So on the one hand the association’s overall budget seems to indicate that journals are running at a loss and subsidized by memberships, but the section reports seem to indicate revenue from journal subscriptions and membership dues (which are essentially also journal subscriptions) are vital to their budget. Am I missing something here?

Alex Golub is an associate professor of anthropology at the University of Hawai‘i at Mānoa. His book Leviathans at The Gold Mine has been published by Duke University Press. You can contact him at rex@savageminds.org

9 thoughts on ““I must side either with or against my section”

  1. AnthroSource needs to get a new model. Open Source if great if you’re PLoS [Public Library of Science] and have a multi-million dollar grant, but even PLoS makes author’s pay fees for printing their work. If AAA section journals switch to this model, will author’s pay? Will articles be shorter so there’s less of a fee?

    OA is still working out plenty of bugs. In fact, the entire publishing industry [not just science] is in the middle of a generational paradigm shift. OA has been most successful in the ‘hard’ sciences, like biology. But biology is somewhat tethered to big business. The Pharma industry also has plenty of money to burn, so OA in that area is well funded.

    Anthropology isn’t related to the same revenue-generating industries so underfunding is always an issue. One thing that Anthrosource can do is consider how it can open up the library to paid subscribers — institutional as well as individuals outside of the AAA galaxy. Electronic library subscriptions at reasonable prices would do well in many universities. This creates a renewable revenue stream.

    But again it sounds like despite anthropology’s ‘holisticness’ and all, many still live in some bubble. How can the word get out–that Anthropology is relevant to today’s problems and a useful science–if its literature is hidden from all but a few? Sounds to me like someone at the AAA and AnthroSource needs to rethink why their really doing this online thing in the first place.

    To believe anything is ever truly “free” is foolish.

  2. I think that Patricia is confused about several things — most notably how the biological and physical sciences are funded. As I understand it, the research that we see in journals is funded by government agencies, not the pharmaceutical industry. My own (admittedly biased) understanding was that big pharma prefers to make its money by encouraging strict intellectual property laws to make competition illegal. Why invest money in research which might not produce a breakthrough when you can continue to charge high fees for known working product by making its generic equivalent illegal. Ditto with research — why would a profit driven company allow its researchers to publish data that might let competitors get ahead?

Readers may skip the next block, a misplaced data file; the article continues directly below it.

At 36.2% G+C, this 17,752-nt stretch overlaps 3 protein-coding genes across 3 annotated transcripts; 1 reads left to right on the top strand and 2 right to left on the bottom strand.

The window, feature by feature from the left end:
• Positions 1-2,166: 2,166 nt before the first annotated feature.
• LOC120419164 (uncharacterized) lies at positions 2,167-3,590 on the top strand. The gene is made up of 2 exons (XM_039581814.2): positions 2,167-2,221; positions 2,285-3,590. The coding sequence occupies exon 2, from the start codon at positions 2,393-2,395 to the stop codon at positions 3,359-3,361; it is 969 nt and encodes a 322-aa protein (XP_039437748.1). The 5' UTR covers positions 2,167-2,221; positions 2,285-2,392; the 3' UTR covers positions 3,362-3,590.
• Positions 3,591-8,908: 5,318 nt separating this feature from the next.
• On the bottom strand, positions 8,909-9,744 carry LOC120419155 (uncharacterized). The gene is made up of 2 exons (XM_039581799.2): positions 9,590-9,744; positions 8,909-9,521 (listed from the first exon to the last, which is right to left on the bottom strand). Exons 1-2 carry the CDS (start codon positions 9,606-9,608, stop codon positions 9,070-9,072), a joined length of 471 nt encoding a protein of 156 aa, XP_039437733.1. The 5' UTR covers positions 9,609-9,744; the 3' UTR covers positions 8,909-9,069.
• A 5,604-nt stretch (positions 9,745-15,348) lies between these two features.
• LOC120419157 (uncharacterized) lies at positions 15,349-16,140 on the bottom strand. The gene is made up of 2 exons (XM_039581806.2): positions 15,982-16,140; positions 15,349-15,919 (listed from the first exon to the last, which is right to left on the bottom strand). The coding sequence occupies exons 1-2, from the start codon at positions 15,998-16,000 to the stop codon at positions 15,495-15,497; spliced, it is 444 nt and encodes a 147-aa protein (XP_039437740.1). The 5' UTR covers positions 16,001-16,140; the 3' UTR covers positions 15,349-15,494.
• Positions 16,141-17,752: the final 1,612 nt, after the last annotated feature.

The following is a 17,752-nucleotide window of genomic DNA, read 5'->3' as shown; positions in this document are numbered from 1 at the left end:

I do agree with Patricia, however, on the issue of author fees. Funding open access journals through author fees has been a successful strategy for some, but the size of grants and other funding in anthropology precludes this option for anthropology as a discipline (although the models of institutional fees or a cooperative system that Willinsky mentions might work).

  3. Rex-I’m not confused at all. The differences between STM and Humanities/Social Science publishing is the “end user”. Biological and Pharma research’s end results, whether funded by gov’t. or private dollars are for-profit products that charge big-bucks for dissemination. New drugs, procedures, etc. are disseminated to for-profit businesses that then refine and sell results as products. Remember the Human Genome Project? This semi-gov’t. venture’s fueled private industry for at least 12 yrs. “Visible Human” — another project that’s trickled down into the private ‘for profit’ sector. Sure, lots of STM research is federally funded, but those grants are in the million dollar ranges. Many researchers in these fields figure out that retaining ties to private industry pays. Why did the NIH reign in its researchers last year from profiting on their work? Because those NIH people were finding collaborations in private industries lucrative beyond belief. Private industry pays big bucks for published research that’s offered, at high price from private publishers. And the demand keeps growing. It is in the private sector’s interest that publishing in their areas remains prolific. Money invested in these areas has incredible ROI and the screen between public and private sector is more transparent than many believe. In a sense the gov’t. invests in this sort of research to ‘fuel’ private industry.